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Wild Boar Snaring
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In order to snare wild boars, experts in this field use a 1/8-inch galvanized cable that is made out of steel preferably. The new models of commercial snares, as well as their extension cables, can be effortlessly cleaned by simply boiling them in detergent and hanging them in your backyard for 3-4 months, right until they develop a gray pattern. By doing this, you will take the sheen off new snares and permit for a more convenient concealment, which is exactly what you are looking for in a boar snare.

The wild hog snares can be aged to a dull gray pattern by boiling them in 4 tbsp. of baking soda for about 60 minutes or so. In addition, you might as well make them develop a darker look by boiling in brown logwood crystals and dye. You can easily find commercial dyes for snares at just about any trap supply dealer in your region. After boiling the snares, it is highly recommended to keep them clean of foreign smells/odors and securely store them into a container, along with broomweed, cedar boughs or other natural odors. In order to avoid scent contamination, use gloves while handling and setting the snares and never take them off until you finish the work.

Hog Snare
Hog Snare In Place
Let's talk now about snare placement, which is vital for doing a proper job. It's highly recommended that you first start searching for hog travel trails or crossings under fences that surround crop fields or pastures. The design of a snare consists of a loop of steel cable that is attached to a secure object and installed so that the loop will hopefully catch the hog as it passes through a confined space. An efficient snare must have a sliding lock mechanism that allows the loop to close, but never open easily. You can use a heavy swivel for the end of the cable that is attached to an anchored structure in order to reduce the issues regarding twisting and breaking the cable by the captured wild boar. Don't forget about a deer stop device in order to prevent the snare from closing entirely.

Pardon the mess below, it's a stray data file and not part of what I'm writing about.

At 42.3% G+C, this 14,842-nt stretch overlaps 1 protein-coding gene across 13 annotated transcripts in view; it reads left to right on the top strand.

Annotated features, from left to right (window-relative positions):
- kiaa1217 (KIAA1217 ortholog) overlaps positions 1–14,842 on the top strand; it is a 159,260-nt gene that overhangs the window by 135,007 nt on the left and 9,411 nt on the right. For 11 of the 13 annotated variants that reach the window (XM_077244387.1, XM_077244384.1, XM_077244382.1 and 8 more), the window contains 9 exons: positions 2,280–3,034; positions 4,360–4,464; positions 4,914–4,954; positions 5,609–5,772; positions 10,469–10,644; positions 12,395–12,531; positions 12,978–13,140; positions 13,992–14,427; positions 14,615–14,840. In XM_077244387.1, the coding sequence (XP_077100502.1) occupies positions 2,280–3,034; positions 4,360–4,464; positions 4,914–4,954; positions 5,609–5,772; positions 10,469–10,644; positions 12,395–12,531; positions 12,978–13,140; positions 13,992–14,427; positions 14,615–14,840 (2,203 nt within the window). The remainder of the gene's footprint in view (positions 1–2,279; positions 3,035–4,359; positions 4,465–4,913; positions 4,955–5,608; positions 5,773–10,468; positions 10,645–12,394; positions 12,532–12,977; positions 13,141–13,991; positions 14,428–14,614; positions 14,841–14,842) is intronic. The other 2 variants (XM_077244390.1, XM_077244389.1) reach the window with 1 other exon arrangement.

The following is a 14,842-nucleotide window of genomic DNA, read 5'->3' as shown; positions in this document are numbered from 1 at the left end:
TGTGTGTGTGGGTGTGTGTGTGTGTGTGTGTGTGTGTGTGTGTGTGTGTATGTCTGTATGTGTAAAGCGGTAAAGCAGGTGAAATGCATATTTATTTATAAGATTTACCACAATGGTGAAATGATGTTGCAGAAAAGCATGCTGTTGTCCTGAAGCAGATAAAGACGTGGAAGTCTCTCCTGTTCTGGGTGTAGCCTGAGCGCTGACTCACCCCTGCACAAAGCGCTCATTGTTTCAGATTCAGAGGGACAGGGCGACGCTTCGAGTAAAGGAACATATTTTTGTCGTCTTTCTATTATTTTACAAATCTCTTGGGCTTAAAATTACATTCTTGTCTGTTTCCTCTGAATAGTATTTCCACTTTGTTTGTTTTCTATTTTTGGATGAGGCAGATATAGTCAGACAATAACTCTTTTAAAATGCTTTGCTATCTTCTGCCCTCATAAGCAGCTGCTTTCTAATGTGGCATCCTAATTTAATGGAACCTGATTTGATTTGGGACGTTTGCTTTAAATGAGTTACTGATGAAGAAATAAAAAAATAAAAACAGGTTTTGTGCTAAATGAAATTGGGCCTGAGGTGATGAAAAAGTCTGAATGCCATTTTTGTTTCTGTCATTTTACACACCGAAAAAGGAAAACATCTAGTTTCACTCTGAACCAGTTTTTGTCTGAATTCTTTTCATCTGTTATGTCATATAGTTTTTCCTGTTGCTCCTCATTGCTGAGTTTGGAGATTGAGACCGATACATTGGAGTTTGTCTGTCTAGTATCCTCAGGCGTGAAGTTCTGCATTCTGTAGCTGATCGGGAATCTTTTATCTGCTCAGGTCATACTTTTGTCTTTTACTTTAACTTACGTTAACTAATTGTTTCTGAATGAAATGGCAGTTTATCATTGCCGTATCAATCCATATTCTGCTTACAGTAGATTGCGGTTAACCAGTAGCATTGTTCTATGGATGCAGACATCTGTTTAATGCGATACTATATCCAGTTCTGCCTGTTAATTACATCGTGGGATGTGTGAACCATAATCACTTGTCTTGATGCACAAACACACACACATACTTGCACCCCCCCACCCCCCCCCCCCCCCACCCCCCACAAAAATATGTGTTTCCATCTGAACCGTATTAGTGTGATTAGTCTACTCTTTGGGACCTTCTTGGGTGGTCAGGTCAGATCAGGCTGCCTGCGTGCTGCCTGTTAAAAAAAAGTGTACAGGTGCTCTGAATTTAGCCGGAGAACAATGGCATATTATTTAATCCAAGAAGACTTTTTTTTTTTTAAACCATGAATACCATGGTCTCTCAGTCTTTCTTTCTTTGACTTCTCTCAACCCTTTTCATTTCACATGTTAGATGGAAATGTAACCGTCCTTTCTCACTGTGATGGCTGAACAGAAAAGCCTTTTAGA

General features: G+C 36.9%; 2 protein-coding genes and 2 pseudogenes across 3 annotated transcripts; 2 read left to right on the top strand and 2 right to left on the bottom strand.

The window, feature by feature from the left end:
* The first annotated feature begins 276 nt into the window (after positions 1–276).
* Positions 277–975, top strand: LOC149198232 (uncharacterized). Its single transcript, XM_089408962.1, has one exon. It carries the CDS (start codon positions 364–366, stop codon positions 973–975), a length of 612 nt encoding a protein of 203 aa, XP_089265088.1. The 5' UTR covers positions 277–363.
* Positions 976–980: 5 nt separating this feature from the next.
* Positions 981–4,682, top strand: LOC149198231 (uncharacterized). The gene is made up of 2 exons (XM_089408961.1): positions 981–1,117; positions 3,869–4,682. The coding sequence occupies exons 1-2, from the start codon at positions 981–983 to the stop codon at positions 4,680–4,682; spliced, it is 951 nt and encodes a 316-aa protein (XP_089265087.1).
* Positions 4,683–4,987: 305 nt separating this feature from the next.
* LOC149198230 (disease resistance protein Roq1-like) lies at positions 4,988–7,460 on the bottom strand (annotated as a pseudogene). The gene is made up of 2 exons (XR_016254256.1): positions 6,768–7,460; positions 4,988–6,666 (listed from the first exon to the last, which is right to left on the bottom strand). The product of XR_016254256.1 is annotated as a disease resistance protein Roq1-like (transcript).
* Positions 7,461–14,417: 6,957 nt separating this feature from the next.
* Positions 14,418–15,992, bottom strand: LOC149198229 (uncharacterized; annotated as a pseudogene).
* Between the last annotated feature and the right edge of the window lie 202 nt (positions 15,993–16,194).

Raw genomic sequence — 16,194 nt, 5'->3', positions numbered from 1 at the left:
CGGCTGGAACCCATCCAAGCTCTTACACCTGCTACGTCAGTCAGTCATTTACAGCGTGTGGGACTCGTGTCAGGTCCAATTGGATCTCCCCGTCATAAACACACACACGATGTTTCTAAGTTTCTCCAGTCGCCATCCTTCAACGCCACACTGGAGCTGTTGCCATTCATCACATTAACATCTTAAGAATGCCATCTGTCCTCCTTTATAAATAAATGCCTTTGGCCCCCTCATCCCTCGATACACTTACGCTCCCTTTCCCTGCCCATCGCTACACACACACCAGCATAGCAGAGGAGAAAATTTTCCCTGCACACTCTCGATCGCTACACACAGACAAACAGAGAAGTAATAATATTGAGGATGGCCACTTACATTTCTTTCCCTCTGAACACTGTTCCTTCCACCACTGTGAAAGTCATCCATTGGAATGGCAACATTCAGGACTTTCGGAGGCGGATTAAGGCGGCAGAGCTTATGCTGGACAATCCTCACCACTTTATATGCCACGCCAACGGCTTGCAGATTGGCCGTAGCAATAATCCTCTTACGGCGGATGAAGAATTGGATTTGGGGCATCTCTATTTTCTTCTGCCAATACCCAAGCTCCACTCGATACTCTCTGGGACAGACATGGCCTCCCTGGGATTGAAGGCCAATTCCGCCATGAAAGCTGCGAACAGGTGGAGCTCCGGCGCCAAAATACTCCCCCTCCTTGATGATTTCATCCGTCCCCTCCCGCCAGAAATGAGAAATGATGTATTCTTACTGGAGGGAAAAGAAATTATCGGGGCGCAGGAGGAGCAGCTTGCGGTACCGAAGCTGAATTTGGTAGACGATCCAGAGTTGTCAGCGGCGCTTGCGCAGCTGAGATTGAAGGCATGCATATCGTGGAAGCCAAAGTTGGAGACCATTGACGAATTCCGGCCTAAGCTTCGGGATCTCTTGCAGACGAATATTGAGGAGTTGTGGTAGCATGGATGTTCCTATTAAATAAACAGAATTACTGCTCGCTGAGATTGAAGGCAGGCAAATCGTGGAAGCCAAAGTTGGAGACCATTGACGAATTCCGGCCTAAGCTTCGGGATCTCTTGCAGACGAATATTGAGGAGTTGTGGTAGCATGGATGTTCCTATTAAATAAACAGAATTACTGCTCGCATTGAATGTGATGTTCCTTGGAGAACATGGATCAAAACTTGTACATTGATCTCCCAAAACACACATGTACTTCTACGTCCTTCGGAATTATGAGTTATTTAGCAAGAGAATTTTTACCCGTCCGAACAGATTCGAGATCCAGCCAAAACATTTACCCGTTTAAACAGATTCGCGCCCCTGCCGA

Experts in this domain recommend installing hog snares under fences where boars are known to cross in a frequent manner. You can identify these "crawls" by the tracks on the trail or hair caught on the fences. Usually, boars will push under a fence and bend the bottom wires up into a somewhat highly visible arc.

Do not forget that a snared feral hog (or any other large animal for that matter) will most likely cause significant damage to the fence and the surrounding area so you need to be prepared for this. Do not tie the snare to the fence wire; instead, secure it to a large drag or fixed anchor point. Where the fences are weak or if you want to avoid damage of the landscape caused by the nuisance hogs, get a hold of a cable extension in order to attach a snare to a large log or any other object that has a similar curb weight which will serve as a drag.

If you know that in a specific area the risk of capturing deer, goats, sheep or any other non-target animals is low, snares can be installed in the trails hogs frequently use. You could also very well place them directly onto the rubs that the wild boars are using. By doing so, the risk of catching non-target animals will be reduced.

Lastly, you must cut and use a flexible, yet sturdy piece of wire in order to hang the snare. You will have to bend an inverted "S" shape in the wire for giving enough support to the wild boar snare. The wire's tail end can be angled down into the tree or post for further support. By doing so, you will make sure that the support wire does not slip. When you are setting up the snare, remember to place the lock at either the 11 o'clock or 1 o'clock position in order to guarantee proper triggering of the snare when a hog enters the loop. This loop should be 11-12 inches and also has to be suspended about 7-8 inches off the ground.

By following these simple instructions you will be able to snare more wild boars, whether it is for hunting purposes or if they are considered a nuisance in a certain area.

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